Does offshore production pose an added quality risk relative to domestic production? And if so, what factors influence quality risk? The study, “Quality risk in offshore manufacturing: Evidence from the pharmaceutical industry” by John V. Gray and Michal J. Leiblein at the Fisher College of Business at Ohio State, co-authored with Aleda V. Roth at Clemson University’s College of Business and Behavioral Sciences, attempts to answer these questions by examining a series of invariant quality-risk measurement controls.
Companies are hopeful that offshore plants will become lower-cost “clones” of U.S. operations. While many believe this to be a significant cost-cutting strategy, the study proves that quality risk suffers in offshore manufacturing. The research defines quality risk as the propensity of a manufacturing establishment to fail to comply with good manufacturing practices. It is a proxy for the likelihood that a product shipped from a given establishment will not perform as intended due to manufacturing-related issues.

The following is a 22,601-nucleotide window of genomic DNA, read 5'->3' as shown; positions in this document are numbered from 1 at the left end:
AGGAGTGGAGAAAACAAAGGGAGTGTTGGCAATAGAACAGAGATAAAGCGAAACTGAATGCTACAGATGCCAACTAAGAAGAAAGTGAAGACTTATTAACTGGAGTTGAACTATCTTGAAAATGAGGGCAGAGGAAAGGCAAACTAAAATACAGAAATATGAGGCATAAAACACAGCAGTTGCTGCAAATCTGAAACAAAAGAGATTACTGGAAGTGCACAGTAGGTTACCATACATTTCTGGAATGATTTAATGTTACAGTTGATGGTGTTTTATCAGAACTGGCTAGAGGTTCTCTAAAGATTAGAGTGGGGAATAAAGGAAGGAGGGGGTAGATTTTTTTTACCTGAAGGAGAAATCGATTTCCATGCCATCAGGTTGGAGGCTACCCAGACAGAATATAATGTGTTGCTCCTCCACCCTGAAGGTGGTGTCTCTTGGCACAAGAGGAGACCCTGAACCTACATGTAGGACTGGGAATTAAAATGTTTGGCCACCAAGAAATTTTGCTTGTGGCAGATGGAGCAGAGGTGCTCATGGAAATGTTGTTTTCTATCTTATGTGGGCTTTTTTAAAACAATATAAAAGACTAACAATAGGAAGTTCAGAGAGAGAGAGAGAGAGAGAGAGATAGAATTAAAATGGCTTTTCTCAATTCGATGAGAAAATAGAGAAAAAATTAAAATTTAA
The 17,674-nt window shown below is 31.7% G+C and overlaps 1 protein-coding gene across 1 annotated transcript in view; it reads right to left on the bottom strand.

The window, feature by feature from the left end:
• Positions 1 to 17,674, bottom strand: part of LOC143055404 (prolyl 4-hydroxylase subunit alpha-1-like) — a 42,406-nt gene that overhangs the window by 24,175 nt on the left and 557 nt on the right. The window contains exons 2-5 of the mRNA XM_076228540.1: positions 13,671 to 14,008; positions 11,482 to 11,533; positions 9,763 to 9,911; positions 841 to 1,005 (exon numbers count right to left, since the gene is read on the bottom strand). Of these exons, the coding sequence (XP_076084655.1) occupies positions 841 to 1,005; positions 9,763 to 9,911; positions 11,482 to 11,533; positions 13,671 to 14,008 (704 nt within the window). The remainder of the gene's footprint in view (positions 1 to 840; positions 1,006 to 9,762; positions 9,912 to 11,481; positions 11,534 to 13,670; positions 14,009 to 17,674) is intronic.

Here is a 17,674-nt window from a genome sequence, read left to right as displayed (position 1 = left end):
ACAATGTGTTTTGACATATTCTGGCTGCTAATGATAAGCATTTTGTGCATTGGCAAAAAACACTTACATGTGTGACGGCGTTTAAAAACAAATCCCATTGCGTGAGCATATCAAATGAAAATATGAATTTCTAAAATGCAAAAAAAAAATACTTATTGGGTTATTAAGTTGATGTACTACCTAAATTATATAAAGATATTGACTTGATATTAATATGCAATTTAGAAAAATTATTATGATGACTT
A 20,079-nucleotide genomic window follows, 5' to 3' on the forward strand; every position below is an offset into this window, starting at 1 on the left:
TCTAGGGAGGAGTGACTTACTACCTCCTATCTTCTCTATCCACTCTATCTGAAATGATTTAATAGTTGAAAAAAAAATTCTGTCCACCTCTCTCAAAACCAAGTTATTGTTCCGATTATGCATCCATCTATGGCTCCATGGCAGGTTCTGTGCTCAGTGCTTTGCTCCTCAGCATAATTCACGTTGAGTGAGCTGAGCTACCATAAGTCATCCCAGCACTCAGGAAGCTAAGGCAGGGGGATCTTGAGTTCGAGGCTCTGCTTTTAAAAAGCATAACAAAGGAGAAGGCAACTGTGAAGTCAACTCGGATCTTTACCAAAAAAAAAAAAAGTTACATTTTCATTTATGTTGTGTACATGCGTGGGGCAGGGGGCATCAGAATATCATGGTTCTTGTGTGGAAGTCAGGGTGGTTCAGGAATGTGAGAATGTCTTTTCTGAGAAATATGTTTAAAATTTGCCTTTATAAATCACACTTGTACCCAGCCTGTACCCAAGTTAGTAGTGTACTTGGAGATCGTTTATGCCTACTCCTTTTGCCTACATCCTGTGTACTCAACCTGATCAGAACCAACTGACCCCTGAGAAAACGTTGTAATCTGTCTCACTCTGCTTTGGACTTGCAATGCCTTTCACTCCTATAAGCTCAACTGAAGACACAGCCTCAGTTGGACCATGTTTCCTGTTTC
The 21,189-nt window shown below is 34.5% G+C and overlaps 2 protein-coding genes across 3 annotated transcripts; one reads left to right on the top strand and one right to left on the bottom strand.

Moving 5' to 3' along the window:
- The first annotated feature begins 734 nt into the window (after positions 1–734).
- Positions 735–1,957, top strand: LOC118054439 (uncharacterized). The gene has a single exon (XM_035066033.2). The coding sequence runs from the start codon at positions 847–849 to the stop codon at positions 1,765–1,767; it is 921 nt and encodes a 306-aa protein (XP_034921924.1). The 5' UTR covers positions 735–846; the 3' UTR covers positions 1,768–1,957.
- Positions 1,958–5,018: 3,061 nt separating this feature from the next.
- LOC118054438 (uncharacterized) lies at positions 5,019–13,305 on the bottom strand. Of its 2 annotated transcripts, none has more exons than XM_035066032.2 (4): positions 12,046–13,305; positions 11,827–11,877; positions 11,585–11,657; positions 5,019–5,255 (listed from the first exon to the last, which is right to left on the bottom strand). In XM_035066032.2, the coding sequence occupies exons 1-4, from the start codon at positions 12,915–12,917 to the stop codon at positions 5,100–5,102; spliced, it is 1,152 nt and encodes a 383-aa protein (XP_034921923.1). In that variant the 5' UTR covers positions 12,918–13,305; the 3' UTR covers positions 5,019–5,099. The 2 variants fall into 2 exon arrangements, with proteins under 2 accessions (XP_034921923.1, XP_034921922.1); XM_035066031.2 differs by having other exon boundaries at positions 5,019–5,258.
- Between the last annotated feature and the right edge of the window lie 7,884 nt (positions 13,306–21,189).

The researchers focused on U.S. pharmaceutical companies with offshore production in Puerto Rico, where 16 of the top 20 drugs in the United States were produced at the time of the study. To assess quality risk, the authors used inspection data from the Food and Drug Administration, providing a consistent, unbiased, third-party measure of quality risk in the highly regulated industry. To assess quality risk, they examined 30 matched pairs of U.S. and Puerto Rican pharmaceutical manufacturing facilities. The pairs had the same parent companies and produced similar products.
The researchers measured and controlled factors influencing quality risk in offshore manufacturing, finding: greater potential for expropriation of assets and intellectual property; political, social, and currency instability; issues related to insufficient worker experience and infrastructure; more pronounced cultural issues, language, and communications incompatibilities.
When these factors were measured in depth, they revealed the following:
- The higher the educational level of the local population from which the plant’s employees are hired, the lower a plant’s quality risk
- The greater the agglomeration of related plants in the geographic area of the plant, the lower the quality risk of an individual plant in that area
- The greater the geographic distance between the plant and company headquarters, the higher the quality risk of the plant
- The greater the cultural distance between the firm’s home country and the offshore plant, the greater the increase of quality risk at the offshore plant
In conclusion, the study warns, “Many top-level executives may be easily blindsided by the numerous perceived upsides of offshoring, and may too easily dismiss the downside operational risks beyond the obvious.”
View the full research here.